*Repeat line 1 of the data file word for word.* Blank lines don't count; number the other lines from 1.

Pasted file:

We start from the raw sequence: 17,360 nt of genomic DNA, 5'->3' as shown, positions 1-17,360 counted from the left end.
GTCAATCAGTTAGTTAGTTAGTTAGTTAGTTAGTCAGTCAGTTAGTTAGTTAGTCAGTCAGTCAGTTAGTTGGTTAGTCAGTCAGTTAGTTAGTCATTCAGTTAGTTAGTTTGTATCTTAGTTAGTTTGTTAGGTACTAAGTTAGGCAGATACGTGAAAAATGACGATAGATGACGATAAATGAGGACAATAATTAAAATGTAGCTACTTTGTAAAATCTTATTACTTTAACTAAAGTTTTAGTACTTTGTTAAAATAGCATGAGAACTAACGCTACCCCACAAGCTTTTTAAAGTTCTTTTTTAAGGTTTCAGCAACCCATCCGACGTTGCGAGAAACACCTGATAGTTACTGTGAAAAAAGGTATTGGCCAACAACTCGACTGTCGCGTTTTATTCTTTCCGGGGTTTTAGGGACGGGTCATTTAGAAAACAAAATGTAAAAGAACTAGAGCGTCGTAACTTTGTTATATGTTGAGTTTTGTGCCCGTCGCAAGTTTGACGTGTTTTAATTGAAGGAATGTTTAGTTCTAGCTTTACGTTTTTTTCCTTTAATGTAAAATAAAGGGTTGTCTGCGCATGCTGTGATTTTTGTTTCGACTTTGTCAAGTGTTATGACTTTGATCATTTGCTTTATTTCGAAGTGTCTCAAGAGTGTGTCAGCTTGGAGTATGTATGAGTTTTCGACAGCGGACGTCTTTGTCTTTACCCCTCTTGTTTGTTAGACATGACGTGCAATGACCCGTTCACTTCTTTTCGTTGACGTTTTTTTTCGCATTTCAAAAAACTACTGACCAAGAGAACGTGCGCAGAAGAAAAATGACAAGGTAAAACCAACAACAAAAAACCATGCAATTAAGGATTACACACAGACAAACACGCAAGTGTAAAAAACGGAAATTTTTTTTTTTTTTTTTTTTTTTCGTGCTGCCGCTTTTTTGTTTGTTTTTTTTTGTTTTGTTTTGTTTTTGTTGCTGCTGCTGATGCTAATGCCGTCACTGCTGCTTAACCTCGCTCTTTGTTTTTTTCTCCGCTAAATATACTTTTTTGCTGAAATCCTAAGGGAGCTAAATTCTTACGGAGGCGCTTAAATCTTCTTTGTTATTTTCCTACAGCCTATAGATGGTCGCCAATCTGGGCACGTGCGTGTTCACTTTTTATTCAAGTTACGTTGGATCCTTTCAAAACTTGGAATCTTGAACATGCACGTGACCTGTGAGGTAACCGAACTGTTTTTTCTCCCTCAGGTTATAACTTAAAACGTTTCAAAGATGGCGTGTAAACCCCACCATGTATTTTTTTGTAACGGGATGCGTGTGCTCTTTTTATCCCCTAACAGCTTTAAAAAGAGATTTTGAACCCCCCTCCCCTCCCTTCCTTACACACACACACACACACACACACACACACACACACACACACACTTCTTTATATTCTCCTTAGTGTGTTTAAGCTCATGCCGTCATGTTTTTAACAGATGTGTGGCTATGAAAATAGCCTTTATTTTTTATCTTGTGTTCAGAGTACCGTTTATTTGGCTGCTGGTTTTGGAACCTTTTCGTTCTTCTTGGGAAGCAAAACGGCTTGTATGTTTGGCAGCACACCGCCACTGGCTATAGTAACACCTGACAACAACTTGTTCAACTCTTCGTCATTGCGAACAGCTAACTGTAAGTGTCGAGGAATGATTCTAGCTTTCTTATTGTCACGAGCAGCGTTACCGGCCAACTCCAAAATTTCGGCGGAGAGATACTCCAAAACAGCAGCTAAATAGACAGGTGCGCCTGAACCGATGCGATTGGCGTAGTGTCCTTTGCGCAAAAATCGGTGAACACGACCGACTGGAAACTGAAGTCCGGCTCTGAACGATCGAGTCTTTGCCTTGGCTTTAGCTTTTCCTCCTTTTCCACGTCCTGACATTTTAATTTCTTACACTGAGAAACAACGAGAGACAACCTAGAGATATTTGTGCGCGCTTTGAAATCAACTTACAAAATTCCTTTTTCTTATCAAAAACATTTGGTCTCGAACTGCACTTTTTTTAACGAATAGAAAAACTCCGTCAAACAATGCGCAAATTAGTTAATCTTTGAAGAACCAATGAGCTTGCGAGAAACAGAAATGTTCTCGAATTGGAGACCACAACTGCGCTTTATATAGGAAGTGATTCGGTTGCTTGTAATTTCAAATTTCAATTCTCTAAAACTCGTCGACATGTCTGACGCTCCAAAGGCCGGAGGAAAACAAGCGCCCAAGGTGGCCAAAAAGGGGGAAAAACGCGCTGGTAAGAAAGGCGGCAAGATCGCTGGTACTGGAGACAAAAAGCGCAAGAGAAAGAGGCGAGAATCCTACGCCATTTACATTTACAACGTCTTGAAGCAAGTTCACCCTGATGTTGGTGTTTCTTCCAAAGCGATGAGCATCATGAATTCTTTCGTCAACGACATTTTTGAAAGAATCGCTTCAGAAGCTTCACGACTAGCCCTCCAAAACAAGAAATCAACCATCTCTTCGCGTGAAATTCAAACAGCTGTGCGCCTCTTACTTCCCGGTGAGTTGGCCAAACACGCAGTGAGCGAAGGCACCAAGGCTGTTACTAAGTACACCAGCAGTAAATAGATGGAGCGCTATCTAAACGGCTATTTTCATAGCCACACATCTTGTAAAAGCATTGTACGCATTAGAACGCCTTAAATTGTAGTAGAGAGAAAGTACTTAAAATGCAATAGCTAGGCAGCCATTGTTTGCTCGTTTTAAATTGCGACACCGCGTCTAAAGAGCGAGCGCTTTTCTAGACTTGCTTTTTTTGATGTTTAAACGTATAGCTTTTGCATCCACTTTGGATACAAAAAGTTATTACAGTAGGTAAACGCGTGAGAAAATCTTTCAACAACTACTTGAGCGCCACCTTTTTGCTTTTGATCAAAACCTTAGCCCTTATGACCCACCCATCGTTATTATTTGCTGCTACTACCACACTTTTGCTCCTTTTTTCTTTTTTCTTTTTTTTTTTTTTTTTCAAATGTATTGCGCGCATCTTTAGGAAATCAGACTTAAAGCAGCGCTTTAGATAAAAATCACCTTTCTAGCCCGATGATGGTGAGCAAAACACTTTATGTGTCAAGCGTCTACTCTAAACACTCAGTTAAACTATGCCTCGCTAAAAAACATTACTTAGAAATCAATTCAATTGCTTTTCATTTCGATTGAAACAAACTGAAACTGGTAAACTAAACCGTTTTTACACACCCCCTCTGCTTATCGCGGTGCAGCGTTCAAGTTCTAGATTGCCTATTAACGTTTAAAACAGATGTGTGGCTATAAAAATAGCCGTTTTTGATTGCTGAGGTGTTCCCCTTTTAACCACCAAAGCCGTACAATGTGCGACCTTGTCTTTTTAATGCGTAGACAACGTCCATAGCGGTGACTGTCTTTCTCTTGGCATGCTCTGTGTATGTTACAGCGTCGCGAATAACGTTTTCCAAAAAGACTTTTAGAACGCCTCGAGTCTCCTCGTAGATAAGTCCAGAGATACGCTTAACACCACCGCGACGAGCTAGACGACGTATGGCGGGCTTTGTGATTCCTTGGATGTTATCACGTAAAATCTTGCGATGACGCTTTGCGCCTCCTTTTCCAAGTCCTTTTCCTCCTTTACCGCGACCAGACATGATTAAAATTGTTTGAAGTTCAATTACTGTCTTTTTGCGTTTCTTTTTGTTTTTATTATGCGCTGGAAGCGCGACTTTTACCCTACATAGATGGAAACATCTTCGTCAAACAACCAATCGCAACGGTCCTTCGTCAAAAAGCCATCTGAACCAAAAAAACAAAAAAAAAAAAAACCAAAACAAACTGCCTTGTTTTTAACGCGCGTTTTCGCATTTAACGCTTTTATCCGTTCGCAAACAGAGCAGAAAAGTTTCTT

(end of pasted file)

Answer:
We start from the raw sequence: 17,360 nt of genomic DNA, 5'->3' as shown, positions 1-17,360 counted from the left end.